Blueberries

At the Mennonite auction, flats of blueberries, whole and plump, big as nickels, tempt me. My hand itches to filch one or two off the top-heavy pint closest to me. Just to hold its taste on my tongue; let its sour melt into sweetness, with my eyes closed. I know how to savor stolen fruit from god-fearing farmers whose fingernails hold that trace of dirt like mine. We’ve each had our share. Two lots away, an auctioneer yammers a confusion of dollars and cents, nodding at tickets that bid in a wink, a grunt, a shrug. Someone smiles; another flicks his ticket against his pant leg and purses his lips. A barefoot baby girl in a purple cotton dress has danced on tiptoe over to my lot. She sees what I want and wants it too. One or two blueberries is all she takes before her grandmother notices what she’s done. Best not to make a scene, the grandmother takes the baby’s hand and leads her away, unaware that her blue-eyed girl with honey-straw pigtails looks back over her shoulder and grins at me.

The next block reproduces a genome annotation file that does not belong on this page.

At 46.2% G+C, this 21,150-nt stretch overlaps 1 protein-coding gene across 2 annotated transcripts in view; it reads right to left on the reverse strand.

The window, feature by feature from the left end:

M. J. Iuppa lives on Red Rooster Farm near the shores of Lake Ontario. Most recent poems, lyric essays and fictions have appeared in the following journals: Poppy Road Review, Black Poppy Review, Writers Rising Up’s 2015 Digging to the Roots Poetry Anthology Calendar, Ealain, Poetry Pacific, Snow Jewel, 100 Word Story, Avocet, Eunoia Review, Festival Writer, Silver Birch Press’s Where I Live anthology, Turtle Island Quarterly, Wild Quarterly, Boyne Berries (Ireland), The Lake (UK), Punchnel’s; forthcoming in Camroc Press Review, Tar River Poetry, Corvus Review, Clementine Poetry Journal, Postcard Poems and Prose, among others. She is the Director of the Visual and Performing Arts Minor Program at St. John Fisher College. You can follow her musings on art, writing and sustainability at http://mjiuppa.blogspot.com.

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